- What’s On
The Sea of Marmara, half the size of Wales, divides European and Asian Turkey. From the northeast come the waters of the Black Sea and the Bosphorus; to the southwest they run through the Dardanelles to the Aegean. Around it is the Marmara, the smallest of the country's regions, and the most populace, as it includes Istanbul and all European Turkey as well as lands on the Asian side. A drive round the Sea takes you from the former Ottoman capital of Erdine across the Dardanelles to the equally illustrious cities of Bursa and Iznik. This was the Ottoman heartland. The region is also home to a surprising number of vineyards and wineries. We have divided the mainland areas into two separate regions: north Thrace and South Marmara.
From the sleepy town of Edirne, on the Bulgarian border, to the Ottoman Splendour of Bursa, at the foot of Mount Olympus, this is the garden of Ottoman Istanbul, and full of fine mosques and mausolea. Down by the Hellespont, meanwhile, the ancient ruins of Troy are still as Homer described: “steep, broad, holy, fertile, windy, frowning, of good walls, good towers, good foals, high gates, broad streets”.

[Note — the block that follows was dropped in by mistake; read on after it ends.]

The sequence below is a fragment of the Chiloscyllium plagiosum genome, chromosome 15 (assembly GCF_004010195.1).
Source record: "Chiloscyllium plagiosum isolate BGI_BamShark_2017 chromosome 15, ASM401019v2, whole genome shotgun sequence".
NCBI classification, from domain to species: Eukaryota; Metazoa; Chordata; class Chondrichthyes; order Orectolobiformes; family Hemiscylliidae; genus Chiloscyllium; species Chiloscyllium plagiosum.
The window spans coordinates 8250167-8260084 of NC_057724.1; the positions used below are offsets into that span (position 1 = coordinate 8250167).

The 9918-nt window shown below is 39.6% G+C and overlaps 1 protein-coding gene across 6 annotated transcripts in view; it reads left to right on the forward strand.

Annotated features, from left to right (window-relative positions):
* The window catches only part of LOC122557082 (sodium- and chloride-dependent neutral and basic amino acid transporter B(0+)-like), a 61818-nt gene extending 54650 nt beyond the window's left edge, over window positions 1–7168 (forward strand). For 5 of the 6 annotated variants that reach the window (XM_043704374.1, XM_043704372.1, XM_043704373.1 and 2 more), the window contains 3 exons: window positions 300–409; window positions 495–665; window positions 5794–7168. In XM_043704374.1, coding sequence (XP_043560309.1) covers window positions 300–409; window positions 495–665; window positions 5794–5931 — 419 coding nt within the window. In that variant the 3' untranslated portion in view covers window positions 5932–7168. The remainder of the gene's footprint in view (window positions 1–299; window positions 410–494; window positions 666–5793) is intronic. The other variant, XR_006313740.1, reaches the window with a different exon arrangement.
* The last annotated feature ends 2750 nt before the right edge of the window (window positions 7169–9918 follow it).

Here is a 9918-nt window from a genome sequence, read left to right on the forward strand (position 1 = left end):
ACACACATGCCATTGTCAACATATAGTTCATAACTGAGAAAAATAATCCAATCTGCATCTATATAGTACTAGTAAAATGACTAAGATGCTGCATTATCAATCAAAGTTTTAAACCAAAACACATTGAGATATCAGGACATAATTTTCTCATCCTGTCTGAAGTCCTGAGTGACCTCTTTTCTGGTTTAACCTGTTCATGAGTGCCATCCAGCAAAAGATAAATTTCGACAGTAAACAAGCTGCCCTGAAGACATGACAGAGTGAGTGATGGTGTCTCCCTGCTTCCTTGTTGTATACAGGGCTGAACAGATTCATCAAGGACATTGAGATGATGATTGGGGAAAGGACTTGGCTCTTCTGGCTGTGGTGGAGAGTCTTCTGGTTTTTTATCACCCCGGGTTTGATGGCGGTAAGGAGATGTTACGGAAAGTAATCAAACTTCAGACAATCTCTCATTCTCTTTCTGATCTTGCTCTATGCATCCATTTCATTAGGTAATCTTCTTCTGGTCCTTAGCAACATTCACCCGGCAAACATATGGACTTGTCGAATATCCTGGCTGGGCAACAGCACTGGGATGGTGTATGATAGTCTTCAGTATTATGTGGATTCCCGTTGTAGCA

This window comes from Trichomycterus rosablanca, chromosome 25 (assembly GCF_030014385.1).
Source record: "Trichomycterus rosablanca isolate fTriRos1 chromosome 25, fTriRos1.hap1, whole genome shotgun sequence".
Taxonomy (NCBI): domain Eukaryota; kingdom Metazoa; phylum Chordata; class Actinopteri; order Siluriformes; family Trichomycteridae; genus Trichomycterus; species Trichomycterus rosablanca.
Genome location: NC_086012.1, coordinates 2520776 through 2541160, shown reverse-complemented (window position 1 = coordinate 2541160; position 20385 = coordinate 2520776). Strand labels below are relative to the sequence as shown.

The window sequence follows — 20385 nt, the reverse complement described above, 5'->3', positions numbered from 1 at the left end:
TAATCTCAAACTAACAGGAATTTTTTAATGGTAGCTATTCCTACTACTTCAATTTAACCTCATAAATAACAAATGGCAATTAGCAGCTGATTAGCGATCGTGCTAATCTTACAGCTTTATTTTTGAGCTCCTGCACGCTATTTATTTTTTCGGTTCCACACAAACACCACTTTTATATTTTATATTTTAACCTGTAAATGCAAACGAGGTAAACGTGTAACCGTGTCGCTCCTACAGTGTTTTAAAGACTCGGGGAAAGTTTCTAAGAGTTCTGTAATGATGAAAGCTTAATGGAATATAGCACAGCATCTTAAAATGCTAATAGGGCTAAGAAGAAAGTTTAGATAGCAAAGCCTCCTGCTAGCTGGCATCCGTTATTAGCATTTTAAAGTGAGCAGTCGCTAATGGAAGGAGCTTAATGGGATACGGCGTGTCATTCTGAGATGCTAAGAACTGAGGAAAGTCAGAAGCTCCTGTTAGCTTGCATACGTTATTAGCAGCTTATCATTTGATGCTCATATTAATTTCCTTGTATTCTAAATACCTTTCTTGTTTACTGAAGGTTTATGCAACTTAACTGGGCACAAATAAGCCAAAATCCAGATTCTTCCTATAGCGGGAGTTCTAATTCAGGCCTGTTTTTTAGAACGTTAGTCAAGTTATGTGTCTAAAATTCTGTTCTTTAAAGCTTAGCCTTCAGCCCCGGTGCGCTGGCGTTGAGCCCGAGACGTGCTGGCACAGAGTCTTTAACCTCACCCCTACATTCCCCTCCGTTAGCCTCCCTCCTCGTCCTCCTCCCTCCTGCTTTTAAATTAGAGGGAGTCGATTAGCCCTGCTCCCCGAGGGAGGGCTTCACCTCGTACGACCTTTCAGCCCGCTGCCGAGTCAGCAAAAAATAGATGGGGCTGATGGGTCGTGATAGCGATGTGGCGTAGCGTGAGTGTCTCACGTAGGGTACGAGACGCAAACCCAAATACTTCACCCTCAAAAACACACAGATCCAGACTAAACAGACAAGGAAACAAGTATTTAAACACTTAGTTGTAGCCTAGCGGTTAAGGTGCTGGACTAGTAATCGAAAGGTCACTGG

The ferry from Yalova takes you effortlessly across the sea to Bursa and the Dardanelles; the Train from Sirkeci winds aimlessly through Thracian sunflower fields to Edirne, a high-speed car ferry will pitch you up at the far end of the Marmara from Istanbul, and buses, as always, go everywhere at the drop of a hat.
Best by car or bus, travelling at least one way across the Marmara by high-speed ferry from Istanbul’s Yenikapı harbour to Bandırma. You can only cross the Sea of Marmara at either end.
Cornucopia has joined forces with the digital publishing platform Exact Editions to offer individual and institutional subscribers unlimited access to a searchable archive of fascinating back issues and every newly published issue. This brand new resource is available cross-platform on web, iOS and Android and offers a comprehensive search function, allowing the title’s cultural content to be delved into at the touch of a button.
Digital Subscription: £18.99 / $18.99 (1 year)Subscribe now